A rare cause of intermittent respiratory distress and epiphora in the newborn: congenital dacryocystocele
Case Report

A rare cause of intermittent respiratory distress and epiphora in the newborn: congenital dacryocystocele

Onur Ismi1, Fatma Merve Bozkurt2, Gokhan Icme2, Can Eti3, Ayca Sari4

1Department of Otorhinolaryngology, 2Department of Ophthalmology, 3Department of Otorhinolaryngology, 4Department of Ophthalmology, Faculty of Medicine, University of Mersin, Mersin, Turkey

Correspondence to: Onur Ismi. Assistant Professor, Department of Otorhinolaryngology, Faculty of Medicine, University of Mersin, Mersin Üniversitesi Tıp Fakültesi Hastanesi, Kulak Burun Boğaz A.D, Çiftlikköy kampüsü, Mezitli, Mersin, Turkey. Email: dronurismi@gmail.com.

Abstract: Congenital dacryocystocele is a malformation of the nasolacrimal system. Most of the cases can be successfully treated with conservative treatment options such as sac massage. Congenital dacryocystoceles with concomitant intranasal cysts causing respiratory distress in the newborns are rarely published. In this case report we presented a 2-week-old newborn with bilateral congenital dacryocystoceles causing intermittent respiratory distress. We discuss the importance of nasal endoscopic treatment and multidisciplinary approach for these rare malformations in the light of the current literature.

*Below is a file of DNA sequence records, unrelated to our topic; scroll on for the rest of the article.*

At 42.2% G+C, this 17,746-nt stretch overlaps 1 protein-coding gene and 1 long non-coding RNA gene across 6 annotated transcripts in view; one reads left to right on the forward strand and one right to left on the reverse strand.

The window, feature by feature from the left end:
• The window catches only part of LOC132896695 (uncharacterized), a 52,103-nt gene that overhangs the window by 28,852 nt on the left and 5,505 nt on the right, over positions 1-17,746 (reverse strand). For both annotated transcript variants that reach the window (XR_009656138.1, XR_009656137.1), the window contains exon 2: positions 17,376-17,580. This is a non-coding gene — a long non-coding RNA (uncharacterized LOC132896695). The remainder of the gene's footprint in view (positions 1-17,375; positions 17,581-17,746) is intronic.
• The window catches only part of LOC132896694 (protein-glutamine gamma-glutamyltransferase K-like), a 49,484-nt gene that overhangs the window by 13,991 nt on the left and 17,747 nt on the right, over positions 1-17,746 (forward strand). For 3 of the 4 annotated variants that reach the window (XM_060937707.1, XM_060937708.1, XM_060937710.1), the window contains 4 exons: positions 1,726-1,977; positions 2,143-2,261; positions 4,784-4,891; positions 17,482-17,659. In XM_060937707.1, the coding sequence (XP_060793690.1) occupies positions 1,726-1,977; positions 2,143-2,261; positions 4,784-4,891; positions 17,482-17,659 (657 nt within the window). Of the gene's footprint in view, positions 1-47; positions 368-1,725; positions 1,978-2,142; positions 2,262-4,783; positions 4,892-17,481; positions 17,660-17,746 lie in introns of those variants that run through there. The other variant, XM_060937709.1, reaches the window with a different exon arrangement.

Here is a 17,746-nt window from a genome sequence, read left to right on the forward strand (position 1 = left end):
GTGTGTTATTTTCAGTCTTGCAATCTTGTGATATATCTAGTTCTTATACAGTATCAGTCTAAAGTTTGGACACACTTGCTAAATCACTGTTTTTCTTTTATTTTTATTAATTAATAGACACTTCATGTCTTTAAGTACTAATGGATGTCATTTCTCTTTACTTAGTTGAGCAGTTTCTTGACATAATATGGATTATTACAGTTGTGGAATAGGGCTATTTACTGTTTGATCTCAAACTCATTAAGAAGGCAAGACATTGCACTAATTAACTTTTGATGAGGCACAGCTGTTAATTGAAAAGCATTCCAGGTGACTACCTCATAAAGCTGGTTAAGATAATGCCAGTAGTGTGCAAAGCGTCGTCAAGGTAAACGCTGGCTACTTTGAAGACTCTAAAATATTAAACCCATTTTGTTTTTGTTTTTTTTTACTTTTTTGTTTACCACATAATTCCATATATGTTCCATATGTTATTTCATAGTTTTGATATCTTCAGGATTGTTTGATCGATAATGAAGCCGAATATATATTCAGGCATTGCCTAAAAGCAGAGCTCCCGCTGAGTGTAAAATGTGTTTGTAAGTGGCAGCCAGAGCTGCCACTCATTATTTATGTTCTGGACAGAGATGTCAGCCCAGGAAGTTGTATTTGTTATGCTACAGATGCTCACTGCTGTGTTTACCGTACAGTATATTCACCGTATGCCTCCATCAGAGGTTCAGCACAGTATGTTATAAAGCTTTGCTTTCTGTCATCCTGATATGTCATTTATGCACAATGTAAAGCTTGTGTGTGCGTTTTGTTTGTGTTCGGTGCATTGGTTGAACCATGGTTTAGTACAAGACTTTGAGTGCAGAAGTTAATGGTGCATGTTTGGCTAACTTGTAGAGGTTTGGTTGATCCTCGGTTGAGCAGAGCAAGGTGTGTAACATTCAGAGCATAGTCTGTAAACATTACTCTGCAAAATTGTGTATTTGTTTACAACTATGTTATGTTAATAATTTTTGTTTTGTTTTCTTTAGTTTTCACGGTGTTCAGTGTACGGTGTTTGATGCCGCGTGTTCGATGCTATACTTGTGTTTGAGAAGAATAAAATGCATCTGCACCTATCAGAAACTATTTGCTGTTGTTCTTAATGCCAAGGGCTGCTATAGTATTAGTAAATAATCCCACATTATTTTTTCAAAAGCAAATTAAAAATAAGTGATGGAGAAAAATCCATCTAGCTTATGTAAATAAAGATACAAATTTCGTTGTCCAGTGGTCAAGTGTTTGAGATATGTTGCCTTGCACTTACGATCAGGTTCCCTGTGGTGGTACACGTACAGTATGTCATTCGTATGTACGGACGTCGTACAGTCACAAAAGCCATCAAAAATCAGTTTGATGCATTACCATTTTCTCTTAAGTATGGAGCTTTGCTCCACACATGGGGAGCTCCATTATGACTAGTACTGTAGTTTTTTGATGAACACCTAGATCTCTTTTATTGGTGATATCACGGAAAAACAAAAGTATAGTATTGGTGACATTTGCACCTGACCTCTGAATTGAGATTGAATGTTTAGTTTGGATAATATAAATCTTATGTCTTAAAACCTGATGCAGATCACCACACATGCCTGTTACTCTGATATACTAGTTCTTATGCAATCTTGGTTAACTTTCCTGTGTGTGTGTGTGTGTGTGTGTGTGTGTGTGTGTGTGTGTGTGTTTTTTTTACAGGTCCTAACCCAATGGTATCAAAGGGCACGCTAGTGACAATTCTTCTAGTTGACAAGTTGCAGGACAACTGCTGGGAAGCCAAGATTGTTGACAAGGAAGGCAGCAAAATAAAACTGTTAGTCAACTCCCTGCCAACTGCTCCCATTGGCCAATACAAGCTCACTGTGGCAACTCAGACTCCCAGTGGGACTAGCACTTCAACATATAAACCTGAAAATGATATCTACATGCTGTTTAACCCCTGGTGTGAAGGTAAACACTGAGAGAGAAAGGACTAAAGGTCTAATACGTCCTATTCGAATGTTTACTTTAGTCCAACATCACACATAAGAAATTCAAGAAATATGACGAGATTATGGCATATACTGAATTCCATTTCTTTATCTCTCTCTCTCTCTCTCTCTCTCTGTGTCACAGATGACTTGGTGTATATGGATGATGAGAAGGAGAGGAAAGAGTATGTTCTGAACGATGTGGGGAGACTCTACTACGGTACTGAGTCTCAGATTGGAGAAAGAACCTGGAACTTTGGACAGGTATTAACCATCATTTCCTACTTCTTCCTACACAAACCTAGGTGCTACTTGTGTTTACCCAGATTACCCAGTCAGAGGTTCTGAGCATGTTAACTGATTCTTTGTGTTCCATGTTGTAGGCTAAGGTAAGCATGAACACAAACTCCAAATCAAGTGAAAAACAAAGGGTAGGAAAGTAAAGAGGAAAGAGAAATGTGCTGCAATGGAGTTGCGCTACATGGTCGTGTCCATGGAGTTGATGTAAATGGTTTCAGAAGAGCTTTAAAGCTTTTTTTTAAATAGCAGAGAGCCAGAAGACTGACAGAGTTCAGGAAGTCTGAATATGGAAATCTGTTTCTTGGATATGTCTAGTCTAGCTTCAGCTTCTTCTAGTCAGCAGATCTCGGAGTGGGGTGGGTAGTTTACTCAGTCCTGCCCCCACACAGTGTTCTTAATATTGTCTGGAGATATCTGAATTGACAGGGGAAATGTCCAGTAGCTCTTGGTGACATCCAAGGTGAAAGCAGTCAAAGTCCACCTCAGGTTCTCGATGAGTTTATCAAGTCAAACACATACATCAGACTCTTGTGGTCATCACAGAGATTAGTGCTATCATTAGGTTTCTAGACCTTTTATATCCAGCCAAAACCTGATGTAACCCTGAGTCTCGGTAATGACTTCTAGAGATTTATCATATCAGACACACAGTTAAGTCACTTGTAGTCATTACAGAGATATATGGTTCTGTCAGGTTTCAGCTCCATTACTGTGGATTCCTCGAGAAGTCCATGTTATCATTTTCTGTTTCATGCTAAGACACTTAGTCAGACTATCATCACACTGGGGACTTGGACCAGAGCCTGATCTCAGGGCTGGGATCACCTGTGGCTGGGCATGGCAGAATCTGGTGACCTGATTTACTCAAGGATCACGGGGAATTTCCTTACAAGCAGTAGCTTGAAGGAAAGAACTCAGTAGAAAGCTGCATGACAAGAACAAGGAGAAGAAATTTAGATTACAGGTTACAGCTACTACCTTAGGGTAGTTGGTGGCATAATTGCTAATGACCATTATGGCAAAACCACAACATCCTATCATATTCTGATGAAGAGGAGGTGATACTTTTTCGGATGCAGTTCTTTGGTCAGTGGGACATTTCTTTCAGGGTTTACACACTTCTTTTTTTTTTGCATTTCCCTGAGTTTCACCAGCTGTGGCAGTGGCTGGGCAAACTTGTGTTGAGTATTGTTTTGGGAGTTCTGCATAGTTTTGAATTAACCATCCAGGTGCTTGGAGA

Keywords: Congenital dacryocystocele; nasal endoscopy; marsupialization; respiratory distress


Submitted Apr 17, 2016. Accepted for publication May 20, 2016.

doi: 10.21037/gs.2016.06.02


Introduction

Congenital dacryocystocele (CDC) is a malformation of the nasolacrimal unit which results from the obstruction of valve of Hasner in the lacrimal drainage system. Obstruction in the valve of Hasner is an anatomical barrier with an imperforate membrane at this level; it causes engorgement and swelling of the lacrimal sac. The swollen sac and nasolacrimal ductus leads to functional sac-canalicular junction obstruction (1). Secondary dacryocystitis may develop (2).

The common presenting symptoms of CDC are enlarged bluish cystic lesion around the medial canthal area, epiphora and high tear meniscus height at birth. In the rare cases of bilateral nasal involvement the patient may have respiratory distress needing urgent surgical manipulation (2).

In this case report; we presented a 2-week-old newborn with bilateral CDC with intermittent respiratory distress.


Case presentation